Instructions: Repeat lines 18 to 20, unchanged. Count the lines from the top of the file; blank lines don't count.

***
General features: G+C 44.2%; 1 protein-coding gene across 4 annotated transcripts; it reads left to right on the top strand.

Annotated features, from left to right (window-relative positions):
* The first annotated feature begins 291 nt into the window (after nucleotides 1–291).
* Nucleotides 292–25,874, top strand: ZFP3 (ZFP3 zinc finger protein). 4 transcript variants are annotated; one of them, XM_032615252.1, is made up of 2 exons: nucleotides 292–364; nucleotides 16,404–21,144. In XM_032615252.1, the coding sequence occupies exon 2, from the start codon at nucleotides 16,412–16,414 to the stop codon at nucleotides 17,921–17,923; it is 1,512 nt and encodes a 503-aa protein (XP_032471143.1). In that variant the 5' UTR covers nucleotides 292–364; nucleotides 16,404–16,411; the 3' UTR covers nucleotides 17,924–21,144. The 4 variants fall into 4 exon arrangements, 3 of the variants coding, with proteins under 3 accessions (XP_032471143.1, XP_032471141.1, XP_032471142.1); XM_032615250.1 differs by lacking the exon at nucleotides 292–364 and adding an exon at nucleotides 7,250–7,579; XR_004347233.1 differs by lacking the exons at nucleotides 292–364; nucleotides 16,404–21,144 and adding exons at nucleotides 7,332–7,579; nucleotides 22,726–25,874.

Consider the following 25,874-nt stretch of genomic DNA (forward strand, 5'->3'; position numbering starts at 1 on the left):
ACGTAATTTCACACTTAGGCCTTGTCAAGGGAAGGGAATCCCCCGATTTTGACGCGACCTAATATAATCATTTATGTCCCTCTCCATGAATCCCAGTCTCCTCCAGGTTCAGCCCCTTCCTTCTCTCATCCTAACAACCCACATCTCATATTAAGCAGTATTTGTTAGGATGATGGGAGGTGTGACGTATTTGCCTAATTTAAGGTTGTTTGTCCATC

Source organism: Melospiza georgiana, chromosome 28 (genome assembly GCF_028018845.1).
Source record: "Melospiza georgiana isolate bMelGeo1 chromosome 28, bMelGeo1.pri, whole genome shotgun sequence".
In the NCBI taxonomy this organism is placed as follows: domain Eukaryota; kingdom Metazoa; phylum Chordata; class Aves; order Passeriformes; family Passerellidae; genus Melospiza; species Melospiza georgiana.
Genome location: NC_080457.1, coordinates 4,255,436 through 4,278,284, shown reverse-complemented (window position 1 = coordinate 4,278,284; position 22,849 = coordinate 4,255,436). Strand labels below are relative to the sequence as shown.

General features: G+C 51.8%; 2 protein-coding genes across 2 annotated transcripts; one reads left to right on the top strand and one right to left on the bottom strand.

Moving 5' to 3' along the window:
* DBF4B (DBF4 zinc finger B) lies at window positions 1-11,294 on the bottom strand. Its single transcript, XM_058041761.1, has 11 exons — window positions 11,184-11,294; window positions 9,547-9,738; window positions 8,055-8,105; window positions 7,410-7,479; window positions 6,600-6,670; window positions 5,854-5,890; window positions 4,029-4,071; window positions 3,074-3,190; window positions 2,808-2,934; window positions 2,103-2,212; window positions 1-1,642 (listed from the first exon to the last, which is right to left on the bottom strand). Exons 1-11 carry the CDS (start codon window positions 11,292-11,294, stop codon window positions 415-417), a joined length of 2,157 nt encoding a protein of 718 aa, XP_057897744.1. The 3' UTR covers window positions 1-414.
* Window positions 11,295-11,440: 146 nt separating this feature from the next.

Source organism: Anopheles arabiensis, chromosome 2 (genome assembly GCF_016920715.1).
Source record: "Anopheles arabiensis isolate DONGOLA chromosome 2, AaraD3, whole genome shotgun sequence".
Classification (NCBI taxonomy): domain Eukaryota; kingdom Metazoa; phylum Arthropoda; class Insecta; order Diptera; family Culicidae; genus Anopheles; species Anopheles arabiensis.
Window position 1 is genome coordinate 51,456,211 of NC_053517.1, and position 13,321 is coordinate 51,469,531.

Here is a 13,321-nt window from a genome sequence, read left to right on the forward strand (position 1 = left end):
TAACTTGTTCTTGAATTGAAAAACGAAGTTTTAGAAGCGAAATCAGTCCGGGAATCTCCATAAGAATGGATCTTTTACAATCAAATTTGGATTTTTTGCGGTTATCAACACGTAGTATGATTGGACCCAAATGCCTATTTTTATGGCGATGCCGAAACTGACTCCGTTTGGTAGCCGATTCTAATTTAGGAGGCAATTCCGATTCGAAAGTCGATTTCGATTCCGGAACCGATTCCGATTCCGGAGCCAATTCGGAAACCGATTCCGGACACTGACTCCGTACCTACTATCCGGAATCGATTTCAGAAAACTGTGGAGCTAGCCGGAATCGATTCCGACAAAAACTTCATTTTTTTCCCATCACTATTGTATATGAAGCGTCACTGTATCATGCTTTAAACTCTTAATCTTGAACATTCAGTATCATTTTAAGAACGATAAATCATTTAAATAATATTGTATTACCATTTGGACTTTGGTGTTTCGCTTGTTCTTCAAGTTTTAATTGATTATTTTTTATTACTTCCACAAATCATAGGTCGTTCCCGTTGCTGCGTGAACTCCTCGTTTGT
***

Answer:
Window position 1 is genome coordinate 51,456,211 of NC_053517.1, and position 13,321 is coordinate 51,469,531.

Here is a 13,321-nt window from a genome sequence, read left to right on the forward strand (position 1 = left end):
TAACTTGTTCTTGAATTGAAAAACGAAGTTTTAGAAGCGAAATCAGTCCGGGAATCTCCATAAGAATGGATCTTTTACAATCAAATTTGGATTTTTTGCGGTTATCAACACGTAGTATGATTGGACCCAAATGCCTATTTTTATGGCGATGCCGAAACTGACTCCGTTTGGTAGCCGATTCTAATTTAGGAGGCAATTCCGATTCGAAAGTCGATTTCGATTCCGGAACCGATTCCGATTCCGGAGCCAATTCGGAAACCGATTCCGGACACTGACTCCGTACCTACTATCCGGAATCGATTTCAGAAAACTGTGGAGCTAGCCGGAATCGATTCCGACAAAAACTTCATTTTTTTCCCATCACTATTGTATATGAAGCGTCACTGTATCATGCTTTAAACTCTTAATCTTGAACATTCAGTATCATTTTAAGAACGATAAATCATTTAAATAATATTGTATTACCATTTGGACTTTGGTGTTTCGCTTGTTCTTCAAGTTTTAATTGATTATTTTTTATTACTTCCACAAATCATAGGTCGTTCCCGTTGCTGCGTGAACTCCTCGTTTGT